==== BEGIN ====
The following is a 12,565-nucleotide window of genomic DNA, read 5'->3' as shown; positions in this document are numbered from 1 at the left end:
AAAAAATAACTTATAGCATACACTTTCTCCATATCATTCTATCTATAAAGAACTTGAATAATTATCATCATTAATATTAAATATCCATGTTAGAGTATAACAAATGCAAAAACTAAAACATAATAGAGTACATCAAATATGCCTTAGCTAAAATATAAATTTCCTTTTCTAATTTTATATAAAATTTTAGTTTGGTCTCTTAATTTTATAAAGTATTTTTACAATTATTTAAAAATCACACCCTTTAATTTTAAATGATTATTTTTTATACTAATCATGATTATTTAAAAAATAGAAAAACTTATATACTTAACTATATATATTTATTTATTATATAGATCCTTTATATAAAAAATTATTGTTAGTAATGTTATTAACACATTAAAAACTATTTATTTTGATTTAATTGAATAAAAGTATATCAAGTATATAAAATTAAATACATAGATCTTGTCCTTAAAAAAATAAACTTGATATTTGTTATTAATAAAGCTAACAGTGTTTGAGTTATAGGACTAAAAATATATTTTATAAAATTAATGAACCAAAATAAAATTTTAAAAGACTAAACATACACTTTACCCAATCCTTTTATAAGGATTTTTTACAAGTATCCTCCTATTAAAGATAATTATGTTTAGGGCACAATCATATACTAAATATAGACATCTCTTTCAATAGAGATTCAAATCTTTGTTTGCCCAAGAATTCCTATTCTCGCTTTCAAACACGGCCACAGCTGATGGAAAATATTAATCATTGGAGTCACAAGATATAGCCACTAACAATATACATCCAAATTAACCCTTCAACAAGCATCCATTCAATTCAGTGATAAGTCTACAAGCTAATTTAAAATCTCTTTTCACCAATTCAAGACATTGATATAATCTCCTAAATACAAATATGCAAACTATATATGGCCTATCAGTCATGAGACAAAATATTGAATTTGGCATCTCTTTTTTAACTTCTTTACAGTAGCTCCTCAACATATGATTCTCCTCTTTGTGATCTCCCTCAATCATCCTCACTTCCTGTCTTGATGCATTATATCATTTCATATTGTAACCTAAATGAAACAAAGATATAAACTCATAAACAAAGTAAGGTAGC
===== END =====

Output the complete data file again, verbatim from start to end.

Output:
The following is a 12,565-nucleotide window of genomic DNA, read 5'->3' as shown; positions in this document are numbered from 1 at the left end:
AAAAAATAACTTATAGCATACACTTTCTCCATATCATTCTATCTATAAAGAACTTGAATAATTATCATCATTAATATTAAATATCCATGTTAGAGTATAACAAATGCAAAAACTAAAACATAATAGAGTACATCAAATATGCCTTAGCTAAAATATAAATTTCCTTTTCTAATTTTATATAAAATTTTAGTTTGGTCTCTTAATTTTATAAAGTATTTTTACAATTATTTAAAAATCACACCCTTTAATTTTAAATGATTATTTTTTATACTAATCATGATTATTTAAAAAATAGAAAAACTTATATACTTAACTATATATATTTATTTATTATATAGATCCTTTATATAAAAAATTATTGTTAGTAATGTTATTAACACATTAAAAACTATTTATTTTGATTTAATTGAATAAAAGTATATCAAGTATATAAAATTAAATACATAGATCTTGTCCTTAAAAAAATAAACTTGATATTTGTTATTAATAAAGCTAACAGTGTTTGAGTTATAGGACTAAAAATATATTTTATAAAATTAATGAACCAAAATAAAATTTTAAAAGACTAAACATACACTTTACCCAATCCTTTTATAAGGATTTTTTACAAGTATCCTCCTATTAAAGATAATTATGTTTAGGGCACAATCATATACTAAATATAGACATCTCTTTCAATAGAGATTCAAATCTTTGTTTGCCCAAGAATTCCTATTCTCGCTTTCAAACACGGCCACAGCTGATGGAAAATATTAATCATTGGAGTCACAAGATATAGCCACTAACAATATACATCCAAATTAACCCTTCAACAAGCATCCATTCAATTCAGTGATAAGTCTACAAGCTAATTTAAAATCTCTTTTCACCAATTCAAGACATTGATATAATCTCCTAAATACAAATATGCAAACTATATATGGCCTATCAGTCATGAGACAAAATATTGAATTTGGCATCTCTTTTTTAACTTCTTTACAGTAGCTCCTCAACATATGATTCTCCTCTTTGTGATCTCCCTCAATCATCCTCACTTCCTGTCTTGATGCATTATATCATTTCATATTGTAACCTAAATGAAACAAAGATATAAACTCATAAACAAAGTAAGGTAGC